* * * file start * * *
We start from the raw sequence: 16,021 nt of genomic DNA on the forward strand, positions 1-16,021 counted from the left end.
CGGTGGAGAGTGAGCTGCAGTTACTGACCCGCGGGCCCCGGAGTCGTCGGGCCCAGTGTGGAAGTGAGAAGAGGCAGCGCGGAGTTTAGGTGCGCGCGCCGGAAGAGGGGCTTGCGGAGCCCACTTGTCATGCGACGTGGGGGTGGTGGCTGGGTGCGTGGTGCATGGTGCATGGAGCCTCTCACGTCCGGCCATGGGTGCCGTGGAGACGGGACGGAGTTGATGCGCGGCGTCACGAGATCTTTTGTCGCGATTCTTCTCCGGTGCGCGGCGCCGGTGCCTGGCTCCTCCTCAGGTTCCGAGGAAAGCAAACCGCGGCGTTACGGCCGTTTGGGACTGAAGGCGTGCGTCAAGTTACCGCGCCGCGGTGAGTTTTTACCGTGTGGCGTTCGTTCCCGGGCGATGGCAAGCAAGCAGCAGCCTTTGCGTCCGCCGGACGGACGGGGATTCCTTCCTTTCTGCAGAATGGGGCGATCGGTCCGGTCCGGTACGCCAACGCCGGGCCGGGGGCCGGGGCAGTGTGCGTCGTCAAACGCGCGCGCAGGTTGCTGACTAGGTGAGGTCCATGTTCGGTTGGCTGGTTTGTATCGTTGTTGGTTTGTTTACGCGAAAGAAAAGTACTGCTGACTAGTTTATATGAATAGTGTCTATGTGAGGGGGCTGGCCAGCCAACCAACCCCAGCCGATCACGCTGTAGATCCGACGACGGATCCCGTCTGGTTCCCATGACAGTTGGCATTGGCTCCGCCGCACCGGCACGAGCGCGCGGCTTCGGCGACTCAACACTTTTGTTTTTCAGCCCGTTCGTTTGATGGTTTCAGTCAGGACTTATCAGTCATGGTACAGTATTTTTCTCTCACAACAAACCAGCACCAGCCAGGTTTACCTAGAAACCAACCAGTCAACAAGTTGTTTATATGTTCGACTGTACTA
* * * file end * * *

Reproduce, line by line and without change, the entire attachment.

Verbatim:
We start from the raw sequence: 16,021 nt of genomic DNA on the forward strand, positions 1-16,021 counted from the left end.
CGGTGGAGAGTGAGCTGCAGTTACTGACCCGCGGGCCCCGGAGTCGTCGGGCCCAGTGTGGAAGTGAGAAGAGGCAGCGCGGAGTTTAGGTGCGCGCGCCGGAAGAGGGGCTTGCGGAGCCCACTTGTCATGCGACGTGGGGGTGGTGGCTGGGTGCGTGGTGCATGGTGCATGGAGCCTCTCACGTCCGGCCATGGGTGCCGTGGAGACGGGACGGAGTTGATGCGCGGCGTCACGAGATCTTTTGTCGCGATTCTTCTCCGGTGCGCGGCGCCGGTGCCTGGCTCCTCCTCAGGTTCCGAGGAAAGCAAACCGCGGCGTTACGGCCGTTTGGGACTGAAGGCGTGCGTCAAGTTACCGCGCCGCGGTGAGTTTTTACCGTGTGGCGTTCGTTCCCGGGCGATGGCAAGCAAGCAGCAGCCTTTGCGTCCGCCGGACGGACGGGGATTCCTTCCTTTCTGCAGAATGGGGCGATCGGTCCGGTCCGGTACGCCAACGCCGGGCCGGGGGCCGGGGCAGTGTGCGTCGTCAAACGCGCGCGCAGGTTGCTGACTAGGTGAGGTCCATGTTCGGTTGGCTGGTTTGTATCGTTGTTGGTTTGTTTACGCGAAAGAAAAGTACTGCTGACTAGTTTATATGAATAGTGTCTATGTGAGGGGGCTGGCCAGCCAACCAACCCCAGCCGATCACGCTGTAGATCCGACGACGGATCCCGTCTGGTTCCCATGACAGTTGGCATTGGCTCCGCCGCACCGGCACGAGCGCGCGGCTTCGGCGACTCAACACTTTTGTTTTTCAGCCCGTTCGTTTGATGGTTTCAGTCAGGACTTATCAGTCATGGTACAGTATTTTTCTCTCACAACAAACCAGCACCAGCCAGGTTTACCTAGAAACCAACCAGTCAACAAGTTGTTTATATGTTCGACTGTACTA